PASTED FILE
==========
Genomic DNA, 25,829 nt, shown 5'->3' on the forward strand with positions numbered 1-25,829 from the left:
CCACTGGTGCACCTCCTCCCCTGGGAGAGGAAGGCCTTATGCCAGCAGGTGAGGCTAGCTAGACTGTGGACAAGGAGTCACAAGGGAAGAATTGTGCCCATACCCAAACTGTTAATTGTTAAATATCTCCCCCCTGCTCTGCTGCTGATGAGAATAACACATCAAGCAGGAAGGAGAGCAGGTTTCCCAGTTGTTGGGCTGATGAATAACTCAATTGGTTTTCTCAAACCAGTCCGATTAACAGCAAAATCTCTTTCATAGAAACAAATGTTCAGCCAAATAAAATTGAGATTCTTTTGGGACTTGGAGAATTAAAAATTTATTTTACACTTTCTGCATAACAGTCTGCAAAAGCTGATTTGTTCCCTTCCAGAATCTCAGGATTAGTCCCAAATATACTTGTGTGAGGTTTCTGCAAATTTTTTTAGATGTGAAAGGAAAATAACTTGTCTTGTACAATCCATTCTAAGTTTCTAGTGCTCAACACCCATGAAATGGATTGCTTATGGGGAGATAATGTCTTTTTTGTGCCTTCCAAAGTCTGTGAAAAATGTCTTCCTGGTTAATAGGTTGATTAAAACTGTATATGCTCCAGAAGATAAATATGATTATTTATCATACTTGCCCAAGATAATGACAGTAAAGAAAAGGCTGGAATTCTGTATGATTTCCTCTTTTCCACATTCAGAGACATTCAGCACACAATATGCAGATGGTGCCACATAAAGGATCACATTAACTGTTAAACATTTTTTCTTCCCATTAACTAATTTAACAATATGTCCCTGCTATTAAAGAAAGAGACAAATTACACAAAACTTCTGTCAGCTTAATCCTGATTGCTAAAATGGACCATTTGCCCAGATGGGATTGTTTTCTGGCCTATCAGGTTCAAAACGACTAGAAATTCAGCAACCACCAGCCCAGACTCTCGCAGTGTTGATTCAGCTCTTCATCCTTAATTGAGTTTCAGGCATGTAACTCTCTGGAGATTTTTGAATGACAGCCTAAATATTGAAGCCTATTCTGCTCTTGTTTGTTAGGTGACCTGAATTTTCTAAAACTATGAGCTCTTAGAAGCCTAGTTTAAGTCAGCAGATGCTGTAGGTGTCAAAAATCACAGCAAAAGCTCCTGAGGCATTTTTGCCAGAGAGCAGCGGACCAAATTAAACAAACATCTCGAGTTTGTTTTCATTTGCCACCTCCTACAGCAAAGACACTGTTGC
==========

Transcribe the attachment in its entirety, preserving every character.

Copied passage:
Genomic DNA, 25,829 nt, shown 5'->3' on the forward strand with positions numbered 1-25,829 from the left:
CCACTGGTGCACCTCCTCCCCTGGGAGAGGAAGGCCTTATGCCAGCAGGTGAGGCTAGCTAGACTGTGGACAAGGAGTCACAAGGGAAGAATTGTGCCCATACCCAAACTGTTAATTGTTAAATATCTCCCCCCTGCTCTGCTGCTGATGAGAATAACACATCAAGCAGGAAGGAGAGCAGGTTTCCCAGTTGTTGGGCTGATGAATAACTCAATTGGTTTTCTCAAACCAGTCCGATTAACAGCAAAATCTCTTTCATAGAAACAAATGTTCAGCCAAATAAAATTGAGATTCTTTTGGGACTTGGAGAATTAAAAATTTATTTTACACTTTCTGCATAACAGTCTGCAAAAGCTGATTTGTTCCCTTCCAGAATCTCAGGATTAGTCCCAAATATACTTGTGTGAGGTTTCTGCAAATTTTTTTAGATGTGAAAGGAAAATAACTTGTCTTGTACAATCCATTCTAAGTTTCTAGTGCTCAACACCCATGAAATGGATTGCTTATGGGGAGATAATGTCTTTTTTGTGCCTTCCAAAGTCTGTGAAAAATGTCTTCCTGGTTAATAGGTTGATTAAAACTGTATATGCTCCAGAAGATAAATATGATTATTTATCATACTTGCCCAAGATAATGACAGTAAAGAAAAGGCTGGAATTCTGTATGATTTCCTCTTTTCCACATTCAGAGACATTCAGCACACAATATGCAGATGGTGCCACATAAAGGATCACATTAACTGTTAAACATTTTTTCTTCCCATTAACTAATTTAACAATATGTCCCTGCTATTAAAGAAAGAGACAAATTACACAAAACTTCTGTCAGCTTAATCCTGATTGCTAAAATGGACCATTTGCCCAGATGGGATTGTTTTCTGGCCTATCAGGTTCAAAACGACTAGAAATTCAGCAACCACCAGCCCAGACTCTCGCAGTGTTGATTCAGCTCTTCATCCTTAATTGAGTTTCAGGCATGTAACTCTCTGGAGATTTTTGAATGACAGCCTAAATATTGAAGCCTATTCTGCTCTTGTTTGTTAGGTGACCTGAATTTTCTAAAACTATGAGCTCTTAGAAGCCTAGTTTAAGTCAGCAGATGCTGTAGGTGTCAAAAATCACAGCAAAAGCTCCTGAGGCATTTTTGCCAGAGAGCAGCGGACCAAATTAAACAAACATCTCGAGTTTGTTTTCATTTGCCACCTCCTACAGCAAAGACACTGTTGC